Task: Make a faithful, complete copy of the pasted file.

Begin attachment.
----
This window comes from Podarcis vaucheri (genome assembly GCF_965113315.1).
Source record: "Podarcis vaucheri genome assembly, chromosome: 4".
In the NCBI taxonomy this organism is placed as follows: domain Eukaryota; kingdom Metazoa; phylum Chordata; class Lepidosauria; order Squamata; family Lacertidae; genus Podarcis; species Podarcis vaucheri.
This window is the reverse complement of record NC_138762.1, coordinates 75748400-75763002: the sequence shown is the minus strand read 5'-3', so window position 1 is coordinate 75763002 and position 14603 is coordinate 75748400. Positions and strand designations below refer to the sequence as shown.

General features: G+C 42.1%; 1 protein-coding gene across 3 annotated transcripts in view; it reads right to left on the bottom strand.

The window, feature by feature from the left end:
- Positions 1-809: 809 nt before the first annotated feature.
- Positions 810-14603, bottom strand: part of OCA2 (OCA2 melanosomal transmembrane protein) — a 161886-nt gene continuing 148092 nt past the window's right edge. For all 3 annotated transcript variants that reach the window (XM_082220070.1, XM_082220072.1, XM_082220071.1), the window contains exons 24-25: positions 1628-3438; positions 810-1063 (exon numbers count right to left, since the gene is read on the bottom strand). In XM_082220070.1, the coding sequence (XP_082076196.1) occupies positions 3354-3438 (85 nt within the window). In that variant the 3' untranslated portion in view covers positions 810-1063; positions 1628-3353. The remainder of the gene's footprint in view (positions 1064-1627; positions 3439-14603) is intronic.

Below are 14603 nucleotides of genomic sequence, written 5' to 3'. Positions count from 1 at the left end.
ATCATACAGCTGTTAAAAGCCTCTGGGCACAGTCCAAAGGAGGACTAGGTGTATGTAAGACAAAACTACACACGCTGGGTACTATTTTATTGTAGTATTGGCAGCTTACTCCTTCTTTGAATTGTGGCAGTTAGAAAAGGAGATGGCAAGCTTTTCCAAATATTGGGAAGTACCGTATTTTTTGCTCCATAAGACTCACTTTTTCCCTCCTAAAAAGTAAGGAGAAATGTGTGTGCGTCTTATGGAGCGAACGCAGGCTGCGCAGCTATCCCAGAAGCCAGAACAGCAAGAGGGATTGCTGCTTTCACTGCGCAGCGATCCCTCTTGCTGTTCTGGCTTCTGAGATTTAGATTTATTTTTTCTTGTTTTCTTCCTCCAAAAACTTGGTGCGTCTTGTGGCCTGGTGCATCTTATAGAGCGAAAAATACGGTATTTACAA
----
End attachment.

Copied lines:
This window comes from Podarcis vaucheri (genome assembly GCF_965113315.1).
Source record: "Podarcis vaucheri genome assembly, chromosome: 4".
In the NCBI taxonomy this organism is placed as follows: domain Eukaryota; kingdom Metazoa; phylum Chordata; class Lepidosauria; order Squamata; family Lacertidae; genus Podarcis; species Podarcis vaucheri.
This window is the reverse complement of record NC_138762.1, coordinates 75748400-75763002: the sequence shown is the minus strand read 5'-3', so window position 1 is coordinate 75763002 and position 14603 is coordinate 75748400. Positions and strand designations below refer to the sequence as shown.

General features: G+C 42.1%; 1 protein-coding gene across 3 annotated transcripts in view; it reads right to left on the bottom strand.

The window, feature by feature from the left end:
- Positions 1-809: 809 nt before the first annotated feature.
- Positions 810-14603, bottom strand: part of OCA2 (OCA2 melanosomal transmembrane protein) — a 161886-nt gene continuing 148092 nt past the window's right edge. For all 3 annotated transcript variants that reach the window (XM_082220070.1, XM_082220072.1, XM_082220071.1), the window contains exons 24-25: positions 1628-3438; positions 810-1063 (exon numbers count right to left, since the gene is read on the bottom strand). In XM_082220070.1, the coding sequence (XP_082076196.1) occupies positions 3354-3438 (85 nt within the window). In that variant the 3' untranslated portion in view covers positions 810-1063; positions 1628-3353. The remainder of the gene's footprint in view (positions 1064-1627; positions 3439-14603) is intronic.

Below are 14603 nucleotides of genomic sequence, written 5' to 3'. Positions count from 1 at the left end.
ATCATACAGCTGTTAAAAGCCTCTGGGCACAGTCCAAAGGAGGACTAGGTGTATGTAAGACAAAACTACACACGCTGGGTACTATTTTATTGTAGTATTGGCAGCTTACTCCTTCTTTGAATTGTGGCAGTTAGAAAAGGAGATGGCAAGCTTTTCCAAATATTGGGAAGTACCGTATTTTTTGCTCCATAAGACTCACTTTTTCCCTCCTAAAAAGTAAGGAGAAATGTGTGTGCGTCTTATGGAGCGAACGCAGGCTGCGCAGCTATCCCAGAAGCCAGAACAGCAAGAGGGATTGCTGCTTTCACTGCGCAGCGATCCCTCTTGCTGTTCTGGCTTCTGAGATTTAGATTTATTTTTTCTTGTTTTCTTCCTCCAAAAACTTGGTGCGTCTTGTGGCCTGGTGCATCTTATAGAGCGAAAAATACGGTATTTACAA